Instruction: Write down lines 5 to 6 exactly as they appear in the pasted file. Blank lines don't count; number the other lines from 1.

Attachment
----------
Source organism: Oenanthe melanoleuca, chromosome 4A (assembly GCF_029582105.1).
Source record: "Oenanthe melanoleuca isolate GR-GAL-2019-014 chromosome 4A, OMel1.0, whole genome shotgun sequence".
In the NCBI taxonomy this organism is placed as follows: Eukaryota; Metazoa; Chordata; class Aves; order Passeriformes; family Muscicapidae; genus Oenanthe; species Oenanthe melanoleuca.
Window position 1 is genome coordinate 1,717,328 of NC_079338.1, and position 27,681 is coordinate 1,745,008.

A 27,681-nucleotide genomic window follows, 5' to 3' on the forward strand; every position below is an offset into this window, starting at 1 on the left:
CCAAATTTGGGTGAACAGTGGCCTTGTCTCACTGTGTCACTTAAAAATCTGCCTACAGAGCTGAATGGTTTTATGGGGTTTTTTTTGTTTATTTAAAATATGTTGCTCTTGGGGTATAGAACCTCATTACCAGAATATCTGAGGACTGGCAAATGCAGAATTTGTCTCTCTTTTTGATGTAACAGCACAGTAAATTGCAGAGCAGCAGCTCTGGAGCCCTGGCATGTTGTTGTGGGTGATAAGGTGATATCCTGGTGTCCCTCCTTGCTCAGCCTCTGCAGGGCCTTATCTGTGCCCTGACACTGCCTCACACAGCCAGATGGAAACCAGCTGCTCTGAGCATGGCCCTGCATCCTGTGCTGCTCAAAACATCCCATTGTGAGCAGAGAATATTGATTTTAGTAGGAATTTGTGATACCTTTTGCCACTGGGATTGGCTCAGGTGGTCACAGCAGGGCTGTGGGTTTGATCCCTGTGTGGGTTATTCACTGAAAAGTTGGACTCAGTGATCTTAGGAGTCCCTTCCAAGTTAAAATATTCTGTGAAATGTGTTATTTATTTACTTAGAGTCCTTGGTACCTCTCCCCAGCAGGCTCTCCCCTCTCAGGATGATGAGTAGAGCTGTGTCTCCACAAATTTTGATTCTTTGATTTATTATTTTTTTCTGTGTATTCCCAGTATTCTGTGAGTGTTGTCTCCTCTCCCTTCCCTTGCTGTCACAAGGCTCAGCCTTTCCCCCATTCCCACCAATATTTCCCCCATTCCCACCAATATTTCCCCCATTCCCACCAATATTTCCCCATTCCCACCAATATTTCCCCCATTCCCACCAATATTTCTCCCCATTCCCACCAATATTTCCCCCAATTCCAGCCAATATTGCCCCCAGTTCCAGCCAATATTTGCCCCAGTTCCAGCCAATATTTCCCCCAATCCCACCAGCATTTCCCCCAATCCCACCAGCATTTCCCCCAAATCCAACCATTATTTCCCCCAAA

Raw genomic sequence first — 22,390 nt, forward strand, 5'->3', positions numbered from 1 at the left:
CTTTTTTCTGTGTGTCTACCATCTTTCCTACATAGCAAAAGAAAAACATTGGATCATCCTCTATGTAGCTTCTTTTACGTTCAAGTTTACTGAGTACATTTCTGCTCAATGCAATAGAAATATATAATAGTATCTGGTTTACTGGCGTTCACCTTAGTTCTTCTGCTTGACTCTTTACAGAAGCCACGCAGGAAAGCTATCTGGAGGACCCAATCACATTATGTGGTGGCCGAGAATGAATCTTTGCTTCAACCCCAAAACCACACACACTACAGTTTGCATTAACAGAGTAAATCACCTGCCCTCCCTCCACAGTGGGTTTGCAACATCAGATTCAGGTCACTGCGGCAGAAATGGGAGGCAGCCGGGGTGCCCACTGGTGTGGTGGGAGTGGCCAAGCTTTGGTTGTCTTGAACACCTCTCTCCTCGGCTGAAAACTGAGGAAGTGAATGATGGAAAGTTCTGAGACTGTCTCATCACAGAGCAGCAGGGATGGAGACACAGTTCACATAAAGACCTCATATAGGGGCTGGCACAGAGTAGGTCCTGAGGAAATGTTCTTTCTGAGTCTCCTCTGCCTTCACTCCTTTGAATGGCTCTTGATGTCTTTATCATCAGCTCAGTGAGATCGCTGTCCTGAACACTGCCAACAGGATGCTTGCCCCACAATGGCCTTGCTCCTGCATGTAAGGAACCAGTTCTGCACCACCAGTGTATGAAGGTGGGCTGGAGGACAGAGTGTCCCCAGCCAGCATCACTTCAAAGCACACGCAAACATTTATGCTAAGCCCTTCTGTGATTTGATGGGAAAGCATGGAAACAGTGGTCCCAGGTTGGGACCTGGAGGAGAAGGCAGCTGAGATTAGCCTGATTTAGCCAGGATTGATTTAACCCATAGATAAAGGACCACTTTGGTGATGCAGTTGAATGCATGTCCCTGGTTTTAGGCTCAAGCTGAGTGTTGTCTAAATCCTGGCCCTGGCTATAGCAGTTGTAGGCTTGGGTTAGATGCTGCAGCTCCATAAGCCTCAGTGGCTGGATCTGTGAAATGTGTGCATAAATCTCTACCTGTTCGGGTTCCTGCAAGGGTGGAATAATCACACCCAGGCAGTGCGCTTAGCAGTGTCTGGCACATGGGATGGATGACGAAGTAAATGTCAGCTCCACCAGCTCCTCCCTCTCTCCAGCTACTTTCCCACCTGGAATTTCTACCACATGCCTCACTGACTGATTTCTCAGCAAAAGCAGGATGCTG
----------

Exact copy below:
A 27,681-nucleotide genomic window follows, 5' to 3' on the forward strand; every position below is an offset into this window, starting at 1 on the left:
CCAAATTTGGGTGAACAGTGGCCTTGTCTCACTGTGTCACTTAAAAATCTGCCTACAGAGCTGAATGGTTTTATGGGGTTTTTTTTGTTTATTTAAAATATGTTGCTCTTGGGGTATAGAACCTCATTACCAGAATATCTGAGGACTGGCAAATGCAGAATTTGTCTCTCTTTTTGATGTAACAGCACAGTAAATTGCAGAGCAGCAGCTCTGGAGCCCTGGCATGTTGTTGTGGGTGATAAGGTGATATCCTGGTGTCCCTCCTTGCTCAGCCTCTGCAGGGCCTTATCTGTGCCCTGACACTGCCTCACACAGCCAGATGGAAACCAGCTGCTCTGAGCATGGCCCTGCATCCTGTGCTGCTCAAAACATCCCATTGTGAGCAGAGAATATTGATTTTAGTAGGAATTTGTGATACCTTTTGCCACTGGGATTGGCTCAGGTGGTCACAGCAGGGCTGTGGGTTTGATCCCTGTGTGGGTTATTCACTGAAAAGTTGGACTCAGTGATCTTAGGAGTCCCTTCCAAGTTAAAATATTCTGTGAAATGTGTTATTTATTTACTTAGAGTCCTTGGTACCTCTCCCCAGCAGGCTCTCCCCTCTCAGGATGATGAGTAGAGCTGTGTCTCCACAAATTTTGATTCTTTGATTTATTATTTTTTTCTGTGTATTCCCAGTATTCTGTGAGTGTTGTCTCCTCTCCCTTCCCTTGCTGTCACAAGGCTCAGCCTTTCCCCCATTCCCACCAATATTTCCCCCATTCCCACCAATATTTCCCCCATTCCCACCAATATTTCCCCATTCCCACCAATATTTCCCCCATTCCCACCAATATTTCTCCCCATTCCCACCAATATTTCCCCCAATTCCAGCCAATATTGCCCCCAGTTCCAGCCAATATTTGCCCCAGTTCCAGCCAATATTTCCCCCAATCCCACCAGCATTTCCCCCAATCCCACCAGCATTTCCCCCAAATCCAACCATTATTTCCCCCAAA